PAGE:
He continued, “We’re working on getting our roads redone on the campus, and we also are working on getting some of our technology buildings updated. The last time we had an academic building on this campus was 1975, other than the library. … The last time we had technology building put on this campus was in 1961. So as a state school, that’s ridiculous.”

The president said work must be done to “put the tech back in Denmark Tech,” something which is being done with the addition of new programs at the college.

“What we’re finding is every time we add a new tech program, we’re seeing people coming. We’re looking at starting a CDL program in January. We were hoping maybe we’ll get at least 15 people to start the cohort, but we have over 100 applicants, and these are from our community,” Todd said.

“We have companies that have already reached out to us saying, ‘We will hire all your graduates.’ The trucking industry right now is an industry where they have shipments sitting in crates that they can’t move because they don’t have enough people driving,” he said.

The college has also just started a second cohort of its EMT program and is also looking at bringing a lineman program to the school.

“We’re so excited about that because people are realizing that Denmark Tech is an HBCU. We’ve always been an HBCU, but we’re here for everybody. So we see more people coming to embrace the college and take advantage of the resources that we have here. That’s ultimately what I want to see,” he said.

The college’s other two residence halls are Edisto Hall and Dawkins Hall.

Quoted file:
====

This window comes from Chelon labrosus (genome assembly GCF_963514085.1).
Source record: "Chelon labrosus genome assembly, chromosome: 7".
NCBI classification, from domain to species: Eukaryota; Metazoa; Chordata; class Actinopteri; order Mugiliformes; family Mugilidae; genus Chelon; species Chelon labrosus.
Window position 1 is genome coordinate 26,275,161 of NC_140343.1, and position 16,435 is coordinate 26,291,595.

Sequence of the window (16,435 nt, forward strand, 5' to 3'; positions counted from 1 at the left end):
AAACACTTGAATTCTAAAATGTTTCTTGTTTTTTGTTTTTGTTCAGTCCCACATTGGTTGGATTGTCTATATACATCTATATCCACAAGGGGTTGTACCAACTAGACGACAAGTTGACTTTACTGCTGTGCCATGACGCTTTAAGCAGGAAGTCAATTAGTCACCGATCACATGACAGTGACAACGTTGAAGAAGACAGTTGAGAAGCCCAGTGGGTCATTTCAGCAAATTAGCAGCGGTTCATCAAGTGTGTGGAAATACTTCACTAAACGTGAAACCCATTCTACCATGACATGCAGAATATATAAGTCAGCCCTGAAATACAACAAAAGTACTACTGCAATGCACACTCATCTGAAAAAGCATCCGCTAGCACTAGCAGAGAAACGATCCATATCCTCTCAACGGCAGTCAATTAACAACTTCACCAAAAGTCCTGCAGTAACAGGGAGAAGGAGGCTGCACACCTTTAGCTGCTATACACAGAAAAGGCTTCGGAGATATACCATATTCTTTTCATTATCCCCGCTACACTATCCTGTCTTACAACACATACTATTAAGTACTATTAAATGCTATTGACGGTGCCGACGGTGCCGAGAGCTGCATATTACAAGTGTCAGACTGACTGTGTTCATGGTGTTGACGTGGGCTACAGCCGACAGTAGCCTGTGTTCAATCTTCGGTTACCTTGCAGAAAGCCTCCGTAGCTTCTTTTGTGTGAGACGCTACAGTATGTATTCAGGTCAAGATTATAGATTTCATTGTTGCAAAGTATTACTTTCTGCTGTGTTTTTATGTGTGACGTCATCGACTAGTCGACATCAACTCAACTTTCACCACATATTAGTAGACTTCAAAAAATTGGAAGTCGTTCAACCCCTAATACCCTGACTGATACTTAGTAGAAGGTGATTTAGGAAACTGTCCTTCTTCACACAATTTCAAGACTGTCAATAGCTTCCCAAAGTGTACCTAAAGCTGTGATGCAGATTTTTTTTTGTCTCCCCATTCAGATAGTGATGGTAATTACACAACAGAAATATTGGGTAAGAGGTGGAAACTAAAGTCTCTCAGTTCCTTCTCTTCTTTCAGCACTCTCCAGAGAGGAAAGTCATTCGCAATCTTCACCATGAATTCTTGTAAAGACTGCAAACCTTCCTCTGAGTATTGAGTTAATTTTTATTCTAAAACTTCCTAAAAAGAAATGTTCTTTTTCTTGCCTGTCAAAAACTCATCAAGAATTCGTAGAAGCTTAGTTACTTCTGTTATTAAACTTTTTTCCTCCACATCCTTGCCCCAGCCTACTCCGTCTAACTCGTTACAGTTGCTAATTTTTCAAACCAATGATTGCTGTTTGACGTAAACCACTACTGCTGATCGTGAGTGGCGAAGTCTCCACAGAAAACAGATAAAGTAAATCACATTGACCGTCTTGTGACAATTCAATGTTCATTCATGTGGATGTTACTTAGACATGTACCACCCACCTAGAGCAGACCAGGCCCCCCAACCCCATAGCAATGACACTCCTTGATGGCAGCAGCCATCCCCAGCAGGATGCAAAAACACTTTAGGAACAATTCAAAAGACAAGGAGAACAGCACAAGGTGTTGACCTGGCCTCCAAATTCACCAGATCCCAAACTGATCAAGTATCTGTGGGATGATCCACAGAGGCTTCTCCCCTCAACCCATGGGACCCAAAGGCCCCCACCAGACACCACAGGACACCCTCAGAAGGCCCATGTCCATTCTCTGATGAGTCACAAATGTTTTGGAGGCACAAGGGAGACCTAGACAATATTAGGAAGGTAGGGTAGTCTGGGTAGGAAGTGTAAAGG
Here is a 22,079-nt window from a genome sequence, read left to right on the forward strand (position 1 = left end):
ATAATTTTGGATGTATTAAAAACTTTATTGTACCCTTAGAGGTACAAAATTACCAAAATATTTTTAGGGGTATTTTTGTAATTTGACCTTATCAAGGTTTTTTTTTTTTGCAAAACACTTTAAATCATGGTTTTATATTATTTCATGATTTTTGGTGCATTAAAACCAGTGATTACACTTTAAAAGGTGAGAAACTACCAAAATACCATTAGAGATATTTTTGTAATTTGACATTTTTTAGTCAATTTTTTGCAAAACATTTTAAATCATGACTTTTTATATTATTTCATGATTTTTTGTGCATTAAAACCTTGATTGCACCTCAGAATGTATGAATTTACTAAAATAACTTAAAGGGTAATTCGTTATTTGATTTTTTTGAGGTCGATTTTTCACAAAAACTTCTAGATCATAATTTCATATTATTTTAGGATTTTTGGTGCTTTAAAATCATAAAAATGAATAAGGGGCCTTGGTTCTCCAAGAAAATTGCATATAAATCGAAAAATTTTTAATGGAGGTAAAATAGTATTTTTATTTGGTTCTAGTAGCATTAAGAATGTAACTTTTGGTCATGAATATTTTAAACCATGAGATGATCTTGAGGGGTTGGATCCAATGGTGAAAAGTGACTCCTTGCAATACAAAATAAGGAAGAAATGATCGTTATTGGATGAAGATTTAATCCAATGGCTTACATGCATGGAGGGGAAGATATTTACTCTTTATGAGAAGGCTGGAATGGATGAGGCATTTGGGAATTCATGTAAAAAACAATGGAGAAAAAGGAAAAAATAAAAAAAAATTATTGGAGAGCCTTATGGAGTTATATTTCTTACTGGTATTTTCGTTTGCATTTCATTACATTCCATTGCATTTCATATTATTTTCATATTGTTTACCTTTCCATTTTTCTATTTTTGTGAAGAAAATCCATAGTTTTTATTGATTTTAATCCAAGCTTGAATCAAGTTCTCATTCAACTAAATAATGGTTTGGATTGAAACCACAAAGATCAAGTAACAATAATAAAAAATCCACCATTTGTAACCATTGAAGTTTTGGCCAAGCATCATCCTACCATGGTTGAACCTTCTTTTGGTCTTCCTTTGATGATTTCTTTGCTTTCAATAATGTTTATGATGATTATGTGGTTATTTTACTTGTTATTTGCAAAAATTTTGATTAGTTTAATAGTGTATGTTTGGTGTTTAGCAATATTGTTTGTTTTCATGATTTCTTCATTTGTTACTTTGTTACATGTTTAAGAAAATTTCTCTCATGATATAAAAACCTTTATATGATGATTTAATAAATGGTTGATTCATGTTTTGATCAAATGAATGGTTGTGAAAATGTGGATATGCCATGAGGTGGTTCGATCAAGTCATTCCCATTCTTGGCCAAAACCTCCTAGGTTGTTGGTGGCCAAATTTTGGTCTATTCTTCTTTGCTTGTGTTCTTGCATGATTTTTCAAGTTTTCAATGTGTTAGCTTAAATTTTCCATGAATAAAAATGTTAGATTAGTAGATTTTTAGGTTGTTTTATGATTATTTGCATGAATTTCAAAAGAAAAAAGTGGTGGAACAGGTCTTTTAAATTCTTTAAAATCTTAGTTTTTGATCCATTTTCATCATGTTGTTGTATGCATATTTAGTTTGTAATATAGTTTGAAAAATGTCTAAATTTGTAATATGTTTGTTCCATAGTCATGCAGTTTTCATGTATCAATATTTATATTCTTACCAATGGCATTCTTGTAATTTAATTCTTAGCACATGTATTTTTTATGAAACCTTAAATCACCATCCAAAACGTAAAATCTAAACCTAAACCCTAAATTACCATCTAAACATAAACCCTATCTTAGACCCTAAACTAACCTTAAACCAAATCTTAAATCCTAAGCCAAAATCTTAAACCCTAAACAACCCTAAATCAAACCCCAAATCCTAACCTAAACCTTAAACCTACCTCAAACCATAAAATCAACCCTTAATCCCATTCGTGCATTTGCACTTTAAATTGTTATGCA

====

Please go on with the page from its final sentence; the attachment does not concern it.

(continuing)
“If we work on increasing retention and graduation rates, we’re going to have to improve the quality of our facilities. We’ve been making really strategic decisions that will help us increase retention. … When we get the students here, we want to keep them here because we want them to finish their program and go out and become a part of the industry here in South Carolina,” Todd said.

Keithan Thompson, Student Government Association secretary and computer technology major, said he has been seeing the school develop and has high hopes for the future.

“I just want to thank Dr. Todd for just having the time to really change the school and, most importantly, change Martin Luther King Dormitory,” Thompson said.

Freshman Jauron Pruitt, a science major, said, “This residence hall will help grow our student population and help realize the vision of our college president and dreams of our future students.”

Freshman Jairus Hays, 19, a King Hall resident, is excited about the project.

“It means a lot. I heard they’re doing very good things with the renovation we’re making. It’s going to be great living there. I just can’t wait until the new project comes out and we’ll see better things,” he said.

DTC Area Commissioner James Bowden, who also serves as the DTC National Alumni Association president, thanked Todd for his leadership and recalled when he stayed in King Hall.

“It was the new dorm to us. … Just imagine when now you come on this campus and you see everything look the way it looks today,” Bowden said. “I take my hat off to Dr. Todd and his faculty and staff for all the hard work and dedication that you’ve put toward making this school not only look better, but is better.”

Contact the writer: or 803-533-5534. Follow “Good News with Gleaton” on Twitter at @DionneTandD